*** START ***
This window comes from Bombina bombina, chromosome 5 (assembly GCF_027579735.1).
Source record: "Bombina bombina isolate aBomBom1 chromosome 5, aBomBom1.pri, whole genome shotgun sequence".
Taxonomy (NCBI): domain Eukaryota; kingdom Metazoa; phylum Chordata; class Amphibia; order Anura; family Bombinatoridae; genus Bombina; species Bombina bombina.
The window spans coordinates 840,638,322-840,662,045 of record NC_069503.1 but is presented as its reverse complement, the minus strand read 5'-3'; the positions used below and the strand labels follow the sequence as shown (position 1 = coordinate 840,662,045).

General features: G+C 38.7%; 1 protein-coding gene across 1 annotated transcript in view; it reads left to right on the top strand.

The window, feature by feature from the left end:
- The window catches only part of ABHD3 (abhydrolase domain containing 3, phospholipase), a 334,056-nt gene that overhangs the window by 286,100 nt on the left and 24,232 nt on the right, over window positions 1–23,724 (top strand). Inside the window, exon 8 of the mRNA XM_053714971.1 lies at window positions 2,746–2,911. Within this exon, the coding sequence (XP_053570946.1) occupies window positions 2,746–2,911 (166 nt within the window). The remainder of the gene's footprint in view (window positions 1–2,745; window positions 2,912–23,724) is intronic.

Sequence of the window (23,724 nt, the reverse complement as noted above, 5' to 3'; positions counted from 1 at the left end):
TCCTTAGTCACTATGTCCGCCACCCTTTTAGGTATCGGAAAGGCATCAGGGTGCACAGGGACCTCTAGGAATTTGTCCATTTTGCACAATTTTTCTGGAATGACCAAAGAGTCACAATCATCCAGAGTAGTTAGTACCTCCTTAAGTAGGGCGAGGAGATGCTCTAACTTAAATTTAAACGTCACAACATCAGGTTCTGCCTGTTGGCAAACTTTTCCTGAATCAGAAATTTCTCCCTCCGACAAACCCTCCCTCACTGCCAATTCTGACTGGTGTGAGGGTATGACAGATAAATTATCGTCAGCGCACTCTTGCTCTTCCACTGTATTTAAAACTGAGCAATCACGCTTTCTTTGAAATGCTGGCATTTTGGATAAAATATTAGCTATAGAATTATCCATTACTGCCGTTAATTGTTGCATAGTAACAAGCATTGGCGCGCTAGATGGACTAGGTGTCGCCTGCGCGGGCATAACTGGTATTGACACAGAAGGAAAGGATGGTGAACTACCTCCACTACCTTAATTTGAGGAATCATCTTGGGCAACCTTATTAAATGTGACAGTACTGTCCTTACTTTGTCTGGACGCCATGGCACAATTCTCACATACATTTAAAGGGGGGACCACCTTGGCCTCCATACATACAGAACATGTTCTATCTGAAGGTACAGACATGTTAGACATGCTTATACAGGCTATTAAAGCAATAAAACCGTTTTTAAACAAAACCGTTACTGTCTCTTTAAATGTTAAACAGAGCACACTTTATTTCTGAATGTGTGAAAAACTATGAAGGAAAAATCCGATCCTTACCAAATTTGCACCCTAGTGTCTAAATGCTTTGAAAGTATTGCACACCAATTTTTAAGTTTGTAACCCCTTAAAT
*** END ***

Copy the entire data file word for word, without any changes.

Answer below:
This window comes from Bombina bombina, chromosome 5 (assembly GCF_027579735.1).
Source record: "Bombina bombina isolate aBomBom1 chromosome 5, aBomBom1.pri, whole genome shotgun sequence".
Taxonomy (NCBI): domain Eukaryota; kingdom Metazoa; phylum Chordata; class Amphibia; order Anura; family Bombinatoridae; genus Bombina; species Bombina bombina.
The window spans coordinates 840,638,322-840,662,045 of record NC_069503.1 but is presented as its reverse complement, the minus strand read 5'-3'; the positions used below and the strand labels follow the sequence as shown (position 1 = coordinate 840,662,045).

General features: G+C 38.7%; 1 protein-coding gene across 1 annotated transcript in view; it reads left to right on the top strand.

The window, feature by feature from the left end:
- The window catches only part of ABHD3 (abhydrolase domain containing 3, phospholipase), a 334,056-nt gene that overhangs the window by 286,100 nt on the left and 24,232 nt on the right, over window positions 1–23,724 (top strand). Inside the window, exon 8 of the mRNA XM_053714971.1 lies at window positions 2,746–2,911. Within this exon, the coding sequence (XP_053570946.1) occupies window positions 2,746–2,911 (166 nt within the window). The remainder of the gene's footprint in view (window positions 1–2,745; window positions 2,912–23,724) is intronic.

Sequence of the window (23,724 nt, the reverse complement as noted above, 5' to 3'; positions counted from 1 at the left end):
TCCTTAGTCACTATGTCCGCCACCCTTTTAGGTATCGGAAAGGCATCAGGGTGCACAGGGACCTCTAGGAATTTGTCCATTTTGCACAATTTTTCTGGAATGACCAAAGAGTCACAATCATCCAGAGTAGTTAGTACCTCCTTAAGTAGGGCGAGGAGATGCTCTAACTTAAATTTAAACGTCACAACATCAGGTTCTGCCTGTTGGCAAACTTTTCCTGAATCAGAAATTTCTCCCTCCGACAAACCCTCCCTCACTGCCAATTCTGACTGGTGTGAGGGTATGACAGATAAATTATCGTCAGCGCACTCTTGCTCTTCCACTGTATTTAAAACTGAGCAATCACGCTTTCTTTGAAATGCTGGCATTTTGGATAAAATATTAGCTATAGAATTATCCATTACTGCCGTTAATTGTTGCATAGTAACAAGCATTGGCGCGCTAGATGGACTAGGTGTCGCCTGCGCGGGCATAACTGGTATTGACACAGAAGGAAAGGATGGTGAACTACCTCCACTACCTTAATTTGAGGAATCATCTTGGGCAACCTTATTAAATGTGACAGTACTGTCCTTACTTTGTCTGGACGCCATGGCACAATTCTCACATACATTTAAAGGGGGGACCACCTTGGCCTCCATACATACAGAACATGTTCTATCTGAAGGTACAGACATGTTAGACATGCTTATACAGGCTATTAAAGCAATAAAACCGTTTTTAAACAAAACCGTTACTGTCTCTTTAAATGTTAAACAGAGCACACTTTATTTCTGAATGTGTGAAAAACTATGAAGGAAAAATCCGATCCTTACCAAATTTGCACCCTAGTGTCTAAATGCTTTGAAAGTATTGCACACCAATTTTTAAGTTTGTAACCCCTTAAAT